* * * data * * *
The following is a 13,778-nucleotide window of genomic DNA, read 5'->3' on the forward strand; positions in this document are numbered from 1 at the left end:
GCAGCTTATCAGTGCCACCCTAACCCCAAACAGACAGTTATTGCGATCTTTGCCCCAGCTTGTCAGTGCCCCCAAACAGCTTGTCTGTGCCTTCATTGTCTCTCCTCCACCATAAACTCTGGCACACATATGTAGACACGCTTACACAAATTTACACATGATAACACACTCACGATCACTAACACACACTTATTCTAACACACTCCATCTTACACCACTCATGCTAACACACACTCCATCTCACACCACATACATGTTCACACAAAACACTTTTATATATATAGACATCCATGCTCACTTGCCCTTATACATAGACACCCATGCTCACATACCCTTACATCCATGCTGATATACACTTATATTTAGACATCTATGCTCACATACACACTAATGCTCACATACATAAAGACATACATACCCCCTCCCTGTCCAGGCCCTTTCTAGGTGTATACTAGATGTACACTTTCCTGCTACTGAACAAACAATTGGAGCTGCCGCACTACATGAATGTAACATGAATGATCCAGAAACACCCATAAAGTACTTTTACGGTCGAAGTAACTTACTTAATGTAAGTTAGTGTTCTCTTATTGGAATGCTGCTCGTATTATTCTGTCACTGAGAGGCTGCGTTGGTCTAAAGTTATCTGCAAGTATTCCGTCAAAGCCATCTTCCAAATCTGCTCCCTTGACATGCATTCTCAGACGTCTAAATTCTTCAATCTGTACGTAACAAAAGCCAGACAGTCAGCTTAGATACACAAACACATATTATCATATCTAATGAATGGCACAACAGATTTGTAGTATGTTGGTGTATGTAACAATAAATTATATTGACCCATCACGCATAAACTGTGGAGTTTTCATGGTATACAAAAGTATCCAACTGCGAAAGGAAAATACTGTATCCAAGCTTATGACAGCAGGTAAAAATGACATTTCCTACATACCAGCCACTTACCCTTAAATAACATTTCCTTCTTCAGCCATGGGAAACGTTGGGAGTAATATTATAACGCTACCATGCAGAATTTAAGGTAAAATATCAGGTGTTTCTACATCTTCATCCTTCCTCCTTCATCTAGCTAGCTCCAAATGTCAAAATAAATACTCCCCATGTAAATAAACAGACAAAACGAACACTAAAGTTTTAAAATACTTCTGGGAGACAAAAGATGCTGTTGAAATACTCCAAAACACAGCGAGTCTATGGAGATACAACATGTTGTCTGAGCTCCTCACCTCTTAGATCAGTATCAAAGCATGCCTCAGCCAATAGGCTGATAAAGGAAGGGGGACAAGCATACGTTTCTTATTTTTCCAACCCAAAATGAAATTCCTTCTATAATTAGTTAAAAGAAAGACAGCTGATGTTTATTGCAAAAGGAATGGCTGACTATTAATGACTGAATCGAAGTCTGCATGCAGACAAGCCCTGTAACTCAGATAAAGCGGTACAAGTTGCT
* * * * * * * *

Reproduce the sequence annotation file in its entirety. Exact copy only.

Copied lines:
The following is a 13,778-nucleotide window of genomic DNA, read 5'->3' on the forward strand; positions in this document are numbered from 1 at the left end:
GCAGCTTATCAGTGCCACCCTAACCCCAAACAGACAGTTATTGCGATCTTTGCCCCAGCTTGTCAGTGCCCCCAAACAGCTTGTCTGTGCCTTCATTGTCTCTCCTCCACCATAAACTCTGGCACACATATGTAGACACGCTTACACAAATTTACACATGATAACACACTCACGATCACTAACACACACTTATTCTAACACACTCCATCTTACACCACTCATGCTAACACACACTCCATCTCACACCACATACATGTTCACACAAAACACTTTTATATATATAGACATCCATGCTCACTTGCCCTTATACATAGACACCCATGCTCACATACCCTTACATCCATGCTGATATACACTTATATTTAGACATCTATGCTCACATACACACTAATGCTCACATACATAAAGACATACATACCCCCTCCCTGTCCAGGCCCTTTCTAGGTGTATACTAGATGTACACTTTCCTGCTACTGAACAAACAATTGGAGCTGCCGCACTACATGAATGTAACATGAATGATCCAGAAACACCCATAAAGTACTTTTACGGTCGAAGTAACTTACTTAATGTAAGTTAGTGTTCTCTTATTGGAATGCTGCTCGTATTATTCTGTCACTGAGAGGCTGCGTTGGTCTAAAGTTATCTGCAAGTATTCCGTCAAAGCCATCTTCCAAATCTGCTCCCTTGACATGCATTCTCAGACGTCTAAATTCTTCAATCTGTACGTAACAAAAGCCAGACAGTCAGCTTAGATACACAAACACATATTATCATATCTAATGAATGGCACAACAGATTTGTAGTATGTTGGTGTATGTAACAATAAATTATATTGACCCATCACGCATAAACTGTGGAGTTTTCATGGTATACAAAAGTATCCAACTGCGAAAGGAAAATACTGTATCCAAGCTTATGACAGCAGGTAAAAATGACATTTCCTACATACCAGCCACTTACCCTTAAATAACATTTCCTTCTTCAGCCATGGGAAACGTTGGGAGTAATATTATAACGCTACCATGCAGAATTTAAGGTAAAATATCAGGTGTTTCTACATCTTCATCCTTCCTCCTTCATCTAGCTAGCTCCAAATGTCAAAATAAATACTCCCCATGTAAATAAACAGACAAAACGAACACTAAAGTTTTAAAATACTTCTGGGAGACAAAAGATGCTGTTGAAATACTCCAAAACACAGCGAGTCTATGGAGATACAACATGTTGTCTGAGCTCCTCACCTCTTAGATCAGTATCAAAGCATGCCTCAGCCAATAGGCTGATAAAGGAAGGGGGACAAGCATACGTTTCTTATTTTTCCAACCCAAAATGAAATTCCTTCTATAATTAGTTAAAAGAAAGACAGCTGATGTTTATTGCAAAAGGAATGGCTGACTATTAATGACTGAATCGAAGTCTGCATGCAGACAAGCCCTGTAACTCAGATAAAGCGGTACAAGTTGCT